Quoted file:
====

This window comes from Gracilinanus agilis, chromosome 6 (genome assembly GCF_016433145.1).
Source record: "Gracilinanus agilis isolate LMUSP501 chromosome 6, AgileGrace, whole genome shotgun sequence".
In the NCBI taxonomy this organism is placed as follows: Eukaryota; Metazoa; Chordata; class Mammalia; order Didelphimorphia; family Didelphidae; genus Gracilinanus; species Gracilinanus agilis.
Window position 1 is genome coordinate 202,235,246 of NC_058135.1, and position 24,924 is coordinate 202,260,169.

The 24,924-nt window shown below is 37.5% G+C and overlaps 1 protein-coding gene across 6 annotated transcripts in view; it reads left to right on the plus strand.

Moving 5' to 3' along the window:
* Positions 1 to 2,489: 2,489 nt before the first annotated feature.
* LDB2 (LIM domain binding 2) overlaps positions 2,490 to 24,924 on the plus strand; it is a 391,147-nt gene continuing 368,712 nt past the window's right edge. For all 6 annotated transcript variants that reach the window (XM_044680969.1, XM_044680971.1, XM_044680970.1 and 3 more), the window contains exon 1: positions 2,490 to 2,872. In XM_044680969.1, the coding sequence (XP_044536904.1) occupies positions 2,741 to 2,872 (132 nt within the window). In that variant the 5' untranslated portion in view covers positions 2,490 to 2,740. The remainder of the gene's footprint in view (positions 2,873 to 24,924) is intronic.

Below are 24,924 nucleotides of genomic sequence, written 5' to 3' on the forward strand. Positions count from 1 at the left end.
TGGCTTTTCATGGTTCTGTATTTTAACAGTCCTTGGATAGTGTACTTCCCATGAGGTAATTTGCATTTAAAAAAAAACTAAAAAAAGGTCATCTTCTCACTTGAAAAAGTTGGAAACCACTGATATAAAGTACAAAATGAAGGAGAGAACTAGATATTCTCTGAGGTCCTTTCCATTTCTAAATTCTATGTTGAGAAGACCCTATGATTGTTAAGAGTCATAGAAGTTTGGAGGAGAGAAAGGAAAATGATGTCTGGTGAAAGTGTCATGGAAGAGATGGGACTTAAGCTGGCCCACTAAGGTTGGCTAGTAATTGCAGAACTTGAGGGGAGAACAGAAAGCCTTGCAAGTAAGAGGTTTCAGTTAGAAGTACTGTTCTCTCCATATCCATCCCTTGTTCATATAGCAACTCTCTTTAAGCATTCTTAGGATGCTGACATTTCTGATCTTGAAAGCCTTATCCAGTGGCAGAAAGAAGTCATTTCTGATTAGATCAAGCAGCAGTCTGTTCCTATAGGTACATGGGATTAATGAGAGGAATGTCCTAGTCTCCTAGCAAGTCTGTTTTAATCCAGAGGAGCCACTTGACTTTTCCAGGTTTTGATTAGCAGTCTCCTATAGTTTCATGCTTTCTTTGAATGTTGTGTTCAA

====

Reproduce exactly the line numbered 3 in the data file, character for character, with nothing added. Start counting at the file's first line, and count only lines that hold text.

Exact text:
In the NCBI taxonomy this organism is placed as follows: Eukaryota; Metazoa; Chordata; class Mammalia; order Didelphimorphia; family Didelphidae; genus Gracilinanus; species Gracilinanus agilis.